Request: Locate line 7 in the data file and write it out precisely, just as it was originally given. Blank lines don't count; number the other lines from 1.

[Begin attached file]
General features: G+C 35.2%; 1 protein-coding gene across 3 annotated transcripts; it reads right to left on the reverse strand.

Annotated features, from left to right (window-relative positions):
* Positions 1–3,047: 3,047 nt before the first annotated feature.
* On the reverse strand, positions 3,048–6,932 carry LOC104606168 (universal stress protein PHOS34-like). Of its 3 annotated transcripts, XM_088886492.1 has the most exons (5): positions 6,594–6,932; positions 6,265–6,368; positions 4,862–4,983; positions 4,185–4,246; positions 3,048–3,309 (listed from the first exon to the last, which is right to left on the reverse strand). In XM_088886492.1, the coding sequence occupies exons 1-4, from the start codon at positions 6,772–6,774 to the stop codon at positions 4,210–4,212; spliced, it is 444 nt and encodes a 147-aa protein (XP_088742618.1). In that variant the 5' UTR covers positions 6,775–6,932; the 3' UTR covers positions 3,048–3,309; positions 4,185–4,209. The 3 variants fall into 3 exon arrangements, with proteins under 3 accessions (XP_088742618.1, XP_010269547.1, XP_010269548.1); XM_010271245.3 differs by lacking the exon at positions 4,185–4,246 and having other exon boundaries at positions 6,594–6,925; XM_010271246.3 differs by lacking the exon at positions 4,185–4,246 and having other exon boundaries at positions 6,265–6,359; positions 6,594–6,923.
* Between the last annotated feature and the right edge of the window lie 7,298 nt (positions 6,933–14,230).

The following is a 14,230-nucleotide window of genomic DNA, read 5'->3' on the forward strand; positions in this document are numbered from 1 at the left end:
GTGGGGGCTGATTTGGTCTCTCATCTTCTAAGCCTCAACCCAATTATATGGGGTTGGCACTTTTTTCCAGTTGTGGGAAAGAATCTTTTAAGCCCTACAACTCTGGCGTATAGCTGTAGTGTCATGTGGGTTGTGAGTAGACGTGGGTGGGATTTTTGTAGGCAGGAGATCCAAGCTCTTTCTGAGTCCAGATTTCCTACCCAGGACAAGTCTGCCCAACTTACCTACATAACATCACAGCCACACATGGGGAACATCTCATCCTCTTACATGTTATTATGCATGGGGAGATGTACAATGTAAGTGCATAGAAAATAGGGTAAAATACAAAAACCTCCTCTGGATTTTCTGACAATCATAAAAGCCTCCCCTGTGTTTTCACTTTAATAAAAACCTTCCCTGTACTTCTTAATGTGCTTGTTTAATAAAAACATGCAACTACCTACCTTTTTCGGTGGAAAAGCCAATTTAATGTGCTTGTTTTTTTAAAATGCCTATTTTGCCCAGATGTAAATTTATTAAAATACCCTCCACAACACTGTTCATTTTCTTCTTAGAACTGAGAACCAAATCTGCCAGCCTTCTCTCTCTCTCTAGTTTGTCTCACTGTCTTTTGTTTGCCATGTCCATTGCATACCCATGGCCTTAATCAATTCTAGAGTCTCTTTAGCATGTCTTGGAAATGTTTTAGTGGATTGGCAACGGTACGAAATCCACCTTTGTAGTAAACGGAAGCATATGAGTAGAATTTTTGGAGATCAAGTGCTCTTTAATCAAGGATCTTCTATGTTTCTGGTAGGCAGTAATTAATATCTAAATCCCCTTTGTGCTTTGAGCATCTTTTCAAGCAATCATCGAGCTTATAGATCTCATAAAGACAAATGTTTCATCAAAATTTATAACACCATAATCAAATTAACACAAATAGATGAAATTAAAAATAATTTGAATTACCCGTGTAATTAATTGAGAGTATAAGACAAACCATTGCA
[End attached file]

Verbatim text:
GTGGGGGCTGATTTGGTCTCTCATCTTCTAAGCCTCAACCCAATTATATGGGGTTGGCACTTTTTTCCAGTTGTGGGAAAGAATCTTTTAAGCCCTACAACTCTGGCGTATAGCTGTAGTGTCATGTGGGTTGTGAGTAGACGTGGGTGGGATTTTTGTAGGCAGGAGATCCAAGCTCTTTCTGAGTCCAGATTTCCTACCCAGGACAAGTCTGCCCAACTTACCTACATAACATCACAGCCACACATGGGGAACATCTCATCCTCTTACATGTTATTATGCATGGGGAGATGTACAATGTAAGTGCATAGAAAATAGGGTAAAATACAAAAACCTCCTCTGGATTTTCTGACAATCATAAAAGCCTCCCCTGTGTTTTCACTTTAATAAAAACCTTCCCTGTACTTCTTAATGTGCTTGTTTAATAAAAACATGCAACTACCTACCTTTTTCGGTGGAAAAGCCAATTTAATGTGCTTGTTTTTTTAAAATGCCTATTTTGCCCAGATGTAAATTTATTAAAATACCCTCCACAACACTGTTCATTTTCTTCTTAGAACTGAGAACCAAATCTGCCAGCCTTCTCTCTCTCTCTAGTTTGTCTCACTGTCTTTTGTTTGCCATGTCCATTGCATACCCATGGCCTTAATCAATTCTAGAGTCTCTTTAGCATGTCTTGGAAATGTTTTAGTGGATTGGCAACGGTACGAAATCCACCTTTGTAGTAAACGGAAGCATATGAGTAGAATTTTTGGAGATCAAGTGCTCTTTAATCAAGGATCTTCTATGTTTCTGGTAGGCAGTAATTAATATCTAAATCCCCTTTGTGCTTTGAGCATCTTTTCAAGCAATCATCGAGCTTATAGATCTCATAAAGACAAATGTTTCATCAAAATTTATAACACCATAATCAAATTAACACAAATAGATGAAATTAAAAATAATTTGAATTACCCGTGTAATTAATTGAGAGTATAAGACAAACCATTGCA